Jelly fish warnings at resort

MARINE wildlife experts are today warning swimmers to look out for jelly fish following reports of youngsters enjoying the sea at Felixstowe being stung.

MARINE wildlife experts are today warning swimmers to look out for jelly fish following reports of youngsters enjoying the sea at Felixstowe being stung.

Several children have been taken to their doctors and the town's community hospital after coming into contact with them and with the sea now around 17C and warming up there could be more “blooms” or swarms to come.

Conservationists say the jellyfish - which have been found around The Dip area below Cliff Road, Old Felixstowe - could be of several different sorts as many types carry a mild sting.

The Lion's Mane jellyfish has the most powerful and painful sting of the UK species, but is rarely seen south of the Irish Sea on the west coast, or south of Northumberland on the east coast, with most reports coming from Scottish waters.


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The Marine Conservation Society (MCS) said:

Never touch jellyfish with bare hands;

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Always use a stick or wear arm length rubber gloves if you need to turn them over for identification;

Beware of the stinging tentacles and keep your face and any exposed skin well clear;

Seek medical attention in the case of a severe sting.

Peter Richardson, MCS biodiversity programme manager said: “This year's jellyfish season started in April in the Irish Sea, when barrel jellyfish were reported off the Welsh coast.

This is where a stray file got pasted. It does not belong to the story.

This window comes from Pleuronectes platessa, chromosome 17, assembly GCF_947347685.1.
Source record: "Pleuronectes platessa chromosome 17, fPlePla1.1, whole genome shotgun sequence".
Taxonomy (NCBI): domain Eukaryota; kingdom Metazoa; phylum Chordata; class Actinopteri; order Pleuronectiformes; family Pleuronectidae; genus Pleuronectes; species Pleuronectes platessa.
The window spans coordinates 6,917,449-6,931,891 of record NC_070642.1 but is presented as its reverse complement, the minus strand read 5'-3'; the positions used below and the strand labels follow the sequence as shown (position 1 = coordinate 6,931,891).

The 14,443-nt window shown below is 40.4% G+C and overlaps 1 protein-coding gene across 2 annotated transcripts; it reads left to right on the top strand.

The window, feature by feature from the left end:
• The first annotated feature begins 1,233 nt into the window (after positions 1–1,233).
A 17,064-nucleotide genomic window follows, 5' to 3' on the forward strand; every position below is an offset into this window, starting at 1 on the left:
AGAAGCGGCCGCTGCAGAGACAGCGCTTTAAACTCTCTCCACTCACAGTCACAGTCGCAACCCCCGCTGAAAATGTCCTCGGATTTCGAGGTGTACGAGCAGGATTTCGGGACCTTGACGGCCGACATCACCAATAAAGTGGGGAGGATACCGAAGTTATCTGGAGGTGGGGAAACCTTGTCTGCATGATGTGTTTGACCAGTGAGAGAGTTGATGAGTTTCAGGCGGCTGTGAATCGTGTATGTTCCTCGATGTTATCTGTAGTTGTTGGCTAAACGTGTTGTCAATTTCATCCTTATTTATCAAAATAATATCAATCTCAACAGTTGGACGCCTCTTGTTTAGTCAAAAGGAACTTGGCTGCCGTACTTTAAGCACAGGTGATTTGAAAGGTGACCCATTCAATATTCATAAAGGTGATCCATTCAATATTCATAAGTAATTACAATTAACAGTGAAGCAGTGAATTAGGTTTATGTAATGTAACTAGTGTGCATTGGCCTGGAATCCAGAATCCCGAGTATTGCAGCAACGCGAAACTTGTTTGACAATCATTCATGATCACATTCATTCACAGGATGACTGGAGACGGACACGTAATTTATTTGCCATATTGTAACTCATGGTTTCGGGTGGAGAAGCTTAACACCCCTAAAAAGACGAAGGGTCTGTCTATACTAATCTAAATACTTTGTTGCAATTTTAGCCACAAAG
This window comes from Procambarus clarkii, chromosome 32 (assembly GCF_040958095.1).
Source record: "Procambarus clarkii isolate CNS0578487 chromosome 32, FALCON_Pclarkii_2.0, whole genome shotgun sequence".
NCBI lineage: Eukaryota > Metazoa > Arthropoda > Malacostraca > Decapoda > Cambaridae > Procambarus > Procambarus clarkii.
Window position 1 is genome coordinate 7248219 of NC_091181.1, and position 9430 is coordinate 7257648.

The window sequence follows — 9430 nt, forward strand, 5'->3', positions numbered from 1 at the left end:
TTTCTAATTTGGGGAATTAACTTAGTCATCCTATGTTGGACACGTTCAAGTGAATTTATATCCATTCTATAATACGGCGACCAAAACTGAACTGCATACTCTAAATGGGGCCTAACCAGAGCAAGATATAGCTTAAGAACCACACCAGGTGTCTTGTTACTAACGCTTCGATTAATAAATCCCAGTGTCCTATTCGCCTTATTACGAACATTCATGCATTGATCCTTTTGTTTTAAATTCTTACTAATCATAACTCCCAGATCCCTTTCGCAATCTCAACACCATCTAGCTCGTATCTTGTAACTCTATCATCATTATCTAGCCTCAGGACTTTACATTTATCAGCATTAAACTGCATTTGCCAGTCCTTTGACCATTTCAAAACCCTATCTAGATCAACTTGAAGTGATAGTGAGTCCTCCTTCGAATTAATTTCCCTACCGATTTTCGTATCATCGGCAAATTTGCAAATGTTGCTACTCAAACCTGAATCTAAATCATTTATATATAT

“In May we started to receive reports of big blooms of the harmless moon jellyfish from around the UK, and then through June and July, large numbers of the beautiful blue and compass jellyfish also started to wash up on our beaches.

“Blooms of the stinging Lion's Mane jellyfish have been recorded in the Irish Sea as well as on Scotland's east coast, and a potentially dangerous Portuguese Man Of War was recorded near Land's End in Cornwall in mid-July.”

He said climate change was probably responsible for bringing more species of jellyfish to UK waters - such as mauve stingers - and the key message was look, don't touch to avoid getting a painful sting.

The MCS was keen to hear from holidaymakers and coastal residents who have seen jellyfish in the sea this summer.

A spokesman for Suffolk PCT said a few children had been treated at Felixstowe Community Hospital for stings.

Have you been stung by a jellyfish off Suffolk? Write to Evening Star Letters, 30 Lower Brook Street, Ipswich, IP4 1AN, or e-mail eveningstarletters@eveningstar.co.uk

FASTFACTS: Jellyfish

Seven types of jellyfish are commonly found around many parts of the British coastline in summer:

Compass jellyfish - a stinger, has bizarre compass-like markings and 24 long thin tentacles.

Moon jellyfish - umbrella shaped, up to 40cm in diameter, mild sting.

Lion's mane - usually about 50cm diameter but can reach two metres, reddish brown, long tentacles, nasty sting.

Barrel mouth - up to one metre in diameter, like a large white bell with frilled arms.

Mauve stinger - has a deep bell with mauve or pink warts and four long frilled arms, a stinger.

Blue jellyfish - Similar to a Lion's mane but blue, mild sting.

Portuguese Man-of-War - not strictly a jellyfish but an oval-shaped floating colony of hydrozoans, powerful sting, rare in UK.

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